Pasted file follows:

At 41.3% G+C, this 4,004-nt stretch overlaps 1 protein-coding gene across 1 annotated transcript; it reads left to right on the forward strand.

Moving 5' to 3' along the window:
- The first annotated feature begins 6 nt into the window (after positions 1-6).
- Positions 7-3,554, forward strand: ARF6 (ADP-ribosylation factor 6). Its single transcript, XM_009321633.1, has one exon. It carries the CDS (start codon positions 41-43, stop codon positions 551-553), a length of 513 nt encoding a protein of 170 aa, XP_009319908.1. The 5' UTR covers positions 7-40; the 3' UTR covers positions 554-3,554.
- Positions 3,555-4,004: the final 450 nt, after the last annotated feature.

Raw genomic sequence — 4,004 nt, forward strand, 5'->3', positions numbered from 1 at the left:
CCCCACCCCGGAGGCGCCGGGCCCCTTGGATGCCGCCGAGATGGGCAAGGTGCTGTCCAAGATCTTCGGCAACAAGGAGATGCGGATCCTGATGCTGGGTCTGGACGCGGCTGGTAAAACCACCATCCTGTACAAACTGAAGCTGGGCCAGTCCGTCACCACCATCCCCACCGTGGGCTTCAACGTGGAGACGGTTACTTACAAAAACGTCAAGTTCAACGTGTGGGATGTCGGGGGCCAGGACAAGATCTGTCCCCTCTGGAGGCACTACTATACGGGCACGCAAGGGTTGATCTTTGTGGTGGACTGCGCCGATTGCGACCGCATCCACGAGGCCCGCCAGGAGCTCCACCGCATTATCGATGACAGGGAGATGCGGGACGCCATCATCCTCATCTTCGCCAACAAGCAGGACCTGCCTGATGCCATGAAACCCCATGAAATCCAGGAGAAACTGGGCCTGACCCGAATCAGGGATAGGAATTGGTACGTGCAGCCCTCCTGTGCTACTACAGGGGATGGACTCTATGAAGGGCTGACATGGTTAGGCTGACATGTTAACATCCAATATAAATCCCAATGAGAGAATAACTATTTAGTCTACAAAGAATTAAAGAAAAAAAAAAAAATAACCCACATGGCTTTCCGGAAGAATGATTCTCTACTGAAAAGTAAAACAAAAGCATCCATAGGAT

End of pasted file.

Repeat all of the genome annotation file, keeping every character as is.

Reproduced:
At 41.3% G+C, this 4,004-nt stretch overlaps 1 protein-coding gene across 1 annotated transcript; it reads left to right on the forward strand.

Moving 5' to 3' along the window:
- The first annotated feature begins 6 nt into the window (after positions 1-6).
- Positions 7-3,554, forward strand: ARF6 (ADP-ribosylation factor 6). Its single transcript, XM_009321633.1, has one exon. It carries the CDS (start codon positions 41-43, stop codon positions 551-553), a length of 513 nt encoding a protein of 170 aa, XP_009319908.1. The 5' UTR covers positions 7-40; the 3' UTR covers positions 554-3,554.
- Positions 3,555-4,004: the final 450 nt, after the last annotated feature.

Raw genomic sequence — 4,004 nt, forward strand, 5'->3', positions numbered from 1 at the left:
CCCCACCCCGGAGGCGCCGGGCCCCTTGGATGCCGCCGAGATGGGCAAGGTGCTGTCCAAGATCTTCGGCAACAAGGAGATGCGGATCCTGATGCTGGGTCTGGACGCGGCTGGTAAAACCACCATCCTGTACAAACTGAAGCTGGGCCAGTCCGTCACCACCATCCCCACCGTGGGCTTCAACGTGGAGACGGTTACTTACAAAAACGTCAAGTTCAACGTGTGGGATGTCGGGGGCCAGGACAAGATCTGTCCCCTCTGGAGGCACTACTATACGGGCACGCAAGGGTTGATCTTTGTGGTGGACTGCGCCGATTGCGACCGCATCCACGAGGCCCGCCAGGAGCTCCACCGCATTATCGATGACAGGGAGATGCGGGACGCCATCATCCTCATCTTCGCCAACAAGCAGGACCTGCCTGATGCCATGAAACCCCATGAAATCCAGGAGAAACTGGGCCTGACCCGAATCAGGGATAGGAATTGGTACGTGCAGCCCTCCTGTGCTACTACAGGGGATGGACTCTATGAAGGGCTGACATGGTTAGGCTGACATGTTAACATCCAATATAAATCCCAATGAGAGAATAACTATTTAGTCTACAAAGAATTAAAGAAAAAAAAAAAAATAACCCACATGGCTTTCCGGAAGAATGATTCTCTACTGAAAAGTAAAACAAAAGCATCCATAGGAT